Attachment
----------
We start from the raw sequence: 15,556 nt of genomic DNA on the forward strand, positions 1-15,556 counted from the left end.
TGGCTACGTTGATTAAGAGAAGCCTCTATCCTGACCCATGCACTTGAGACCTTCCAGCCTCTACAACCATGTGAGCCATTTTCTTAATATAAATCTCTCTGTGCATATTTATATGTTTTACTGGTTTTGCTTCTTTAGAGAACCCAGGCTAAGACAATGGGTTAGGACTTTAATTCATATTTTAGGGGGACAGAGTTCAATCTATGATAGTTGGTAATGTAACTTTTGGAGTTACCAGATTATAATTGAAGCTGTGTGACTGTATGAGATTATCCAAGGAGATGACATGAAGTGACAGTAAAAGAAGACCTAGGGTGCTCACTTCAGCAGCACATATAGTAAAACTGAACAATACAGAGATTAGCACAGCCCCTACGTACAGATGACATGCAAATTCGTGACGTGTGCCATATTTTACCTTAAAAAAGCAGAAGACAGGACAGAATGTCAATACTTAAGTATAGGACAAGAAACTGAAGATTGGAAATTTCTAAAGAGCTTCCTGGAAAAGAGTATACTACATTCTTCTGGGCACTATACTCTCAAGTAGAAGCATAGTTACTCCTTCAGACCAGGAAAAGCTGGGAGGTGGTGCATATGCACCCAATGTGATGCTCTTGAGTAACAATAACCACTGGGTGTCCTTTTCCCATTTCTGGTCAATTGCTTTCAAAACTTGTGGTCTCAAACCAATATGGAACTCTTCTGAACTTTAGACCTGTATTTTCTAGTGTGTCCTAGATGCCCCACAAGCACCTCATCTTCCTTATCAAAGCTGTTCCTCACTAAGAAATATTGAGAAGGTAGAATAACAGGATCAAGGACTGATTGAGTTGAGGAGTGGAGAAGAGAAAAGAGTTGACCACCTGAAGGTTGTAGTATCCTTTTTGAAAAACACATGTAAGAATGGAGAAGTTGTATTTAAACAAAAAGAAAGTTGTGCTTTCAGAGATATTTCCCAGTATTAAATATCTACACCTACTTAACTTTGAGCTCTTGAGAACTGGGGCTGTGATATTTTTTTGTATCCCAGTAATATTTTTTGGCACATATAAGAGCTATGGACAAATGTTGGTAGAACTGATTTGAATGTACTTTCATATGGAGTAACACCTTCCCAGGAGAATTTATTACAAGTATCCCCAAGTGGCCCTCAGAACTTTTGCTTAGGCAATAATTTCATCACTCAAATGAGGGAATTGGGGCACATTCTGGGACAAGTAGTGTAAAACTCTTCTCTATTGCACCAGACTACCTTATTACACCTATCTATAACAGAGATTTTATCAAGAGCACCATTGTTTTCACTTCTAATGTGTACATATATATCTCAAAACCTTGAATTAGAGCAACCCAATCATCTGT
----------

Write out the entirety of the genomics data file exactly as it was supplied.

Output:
We start from the raw sequence: 15,556 nt of genomic DNA on the forward strand, positions 1-15,556 counted from the left end.
TGGCTACGTTGATTAAGAGAAGCCTCTATCCTGACCCATGCACTTGAGACCTTCCAGCCTCTACAACCATGTGAGCCATTTTCTTAATATAAATCTCTCTGTGCATATTTATATGTTTTACTGGTTTTGCTTCTTTAGAGAACCCAGGCTAAGACAATGGGTTAGGACTTTAATTCATATTTTAGGGGGACAGAGTTCAATCTATGATAGTTGGTAATGTAACTTTTGGAGTTACCAGATTATAATTGAAGCTGTGTGACTGTATGAGATTATCCAAGGAGATGACATGAAGTGACAGTAAAAGAAGACCTAGGGTGCTCACTTCAGCAGCACATATAGTAAAACTGAACAATACAGAGATTAGCACAGCCCCTACGTACAGATGACATGCAAATTCGTGACGTGTGCCATATTTTACCTTAAAAAAGCAGAAGACAGGACAGAATGTCAATACTTAAGTATAGGACAAGAAACTGAAGATTGGAAATTTCTAAAGAGCTTCCTGGAAAAGAGTATACTACATTCTTCTGGGCACTATACTCTCAAGTAGAAGCATAGTTACTCCTTCAGACCAGGAAAAGCTGGGAGGTGGTGCATATGCACCCAATGTGATGCTCTTGAGTAACAATAACCACTGGGTGTCCTTTTCCCATTTCTGGTCAATTGCTTTCAAAACTTGTGGTCTCAAACCAATATGGAACTCTTCTGAACTTTAGACCTGTATTTTCTAGTGTGTCCTAGATGCCCCACAAGCACCTCATCTTCCTTATCAAAGCTGTTCCTCACTAAGAAATATTGAGAAGGTAGAATAACAGGATCAAGGACTGATTGAGTTGAGGAGTGGAGAAGAGAAAAGAGTTGACCACCTGAAGGTTGTAGTATCCTTTTTGAAAAACACATGTAAGAATGGAGAAGTTGTATTTAAACAAAAAGAAAGTTGTGCTTTCAGAGATATTTCCCAGTATTAAATATCTACACCTACTTAACTTTGAGCTCTTGAGAACTGGGGCTGTGATATTTTTTTGTATCCCAGTAATATTTTTTGGCACATATAAGAGCTATGGACAAATGTTGGTAGAACTGATTTGAATGTACTTTCATATGGAGTAACACCTTCCCAGGAGAATTTATTACAAGTATCCCCAAGTGGCCCTCAGAACTTTTGCTTAGGCAATAATTTCATCACTCAAATGAGGGAATTGGGGCACATTCTGGGACAAGTAGTGTAAAACTCTTCTCTATTGCACCAGACTACCTTATTACACCTATCTATAACAGAGATTTTATCAAGAGCACCATTGTTTTCACTTCTAATGTGTACATATATATCTCAAAACCTTGAATTAGAGCAACCCAATCATCTGT